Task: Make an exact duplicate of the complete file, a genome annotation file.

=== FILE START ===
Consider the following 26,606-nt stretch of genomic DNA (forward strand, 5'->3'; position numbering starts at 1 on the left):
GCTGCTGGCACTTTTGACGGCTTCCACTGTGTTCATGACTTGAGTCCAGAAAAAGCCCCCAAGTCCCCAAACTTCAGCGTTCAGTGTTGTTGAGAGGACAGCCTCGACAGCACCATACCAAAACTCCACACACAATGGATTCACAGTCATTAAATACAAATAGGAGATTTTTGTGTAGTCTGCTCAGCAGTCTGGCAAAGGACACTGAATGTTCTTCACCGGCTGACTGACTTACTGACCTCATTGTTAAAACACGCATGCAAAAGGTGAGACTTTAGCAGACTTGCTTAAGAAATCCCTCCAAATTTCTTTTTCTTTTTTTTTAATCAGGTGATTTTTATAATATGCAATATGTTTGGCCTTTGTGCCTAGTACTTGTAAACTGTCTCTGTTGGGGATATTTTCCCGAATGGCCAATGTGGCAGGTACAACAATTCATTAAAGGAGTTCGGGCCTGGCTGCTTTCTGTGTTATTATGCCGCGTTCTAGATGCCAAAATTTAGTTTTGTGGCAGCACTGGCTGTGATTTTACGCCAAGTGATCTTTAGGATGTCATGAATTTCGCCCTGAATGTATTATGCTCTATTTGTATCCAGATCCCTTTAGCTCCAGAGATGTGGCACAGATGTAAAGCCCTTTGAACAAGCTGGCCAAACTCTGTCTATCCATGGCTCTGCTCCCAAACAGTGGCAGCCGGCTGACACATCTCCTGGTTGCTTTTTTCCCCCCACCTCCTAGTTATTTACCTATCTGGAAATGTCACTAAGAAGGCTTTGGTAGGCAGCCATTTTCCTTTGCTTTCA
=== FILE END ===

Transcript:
Consider the following 26,606-nt stretch of genomic DNA (forward strand, 5'->3'; position numbering starts at 1 on the left):
GCTGCTGGCACTTTTGACGGCTTCCACTGTGTTCATGACTTGAGTCCAGAAAAAGCCCCCAAGTCCCCAAACTTCAGCGTTCAGTGTTGTTGAGAGGACAGCCTCGACAGCACCATACCAAAACTCCACACACAATGGATTCACAGTCATTAAATACAAATAGGAGATTTTTGTGTAGTCTGCTCAGCAGTCTGGCAAAGGACACTGAATGTTCTTCACCGGCTGACTGACTTACTGACCTCATTGTTAAAACACGCATGCAAAAGGTGAGACTTTAGCAGACTTGCTTAAGAAATCCCTCCAAATTTCTTTTTCTTTTTTTTTAATCAGGTGATTTTTATAATATGCAATATGTTTGGCCTTTGTGCCTAGTACTTGTAAACTGTCTCTGTTGGGGATATTTTCCCGAATGGCCAATGTGGCAGGTACAACAATTCATTAAAGGAGTTCGGGCCTGGCTGCTTTCTGTGTTATTATGCCGCGTTCTAGATGCCAAAATTTAGTTTTGTGGCAGCACTGGCTGTGATTTTACGCCAAGTGATCTTTAGGATGTCATGAATTTCGCCCTGAATGTATTATGCTCTATTTGTATCCAGATCCCTTTAGCTCCAGAGATGTGGCACAGATGTAAAGCCCTTTGAACAAGCTGGCCAAACTCTGTCTATCCATGGCTCTGCTCCCAAACAGTGGCAGCCGGCTGACACATCTCCTGGTTGCTTTTTTCCCCCCACCTCCTAGTTATTTACCTATCTGGAAATGTCACTAAGAAGGCTTTGGTAGGCAGCCATTTTCCTTTGCTTTCA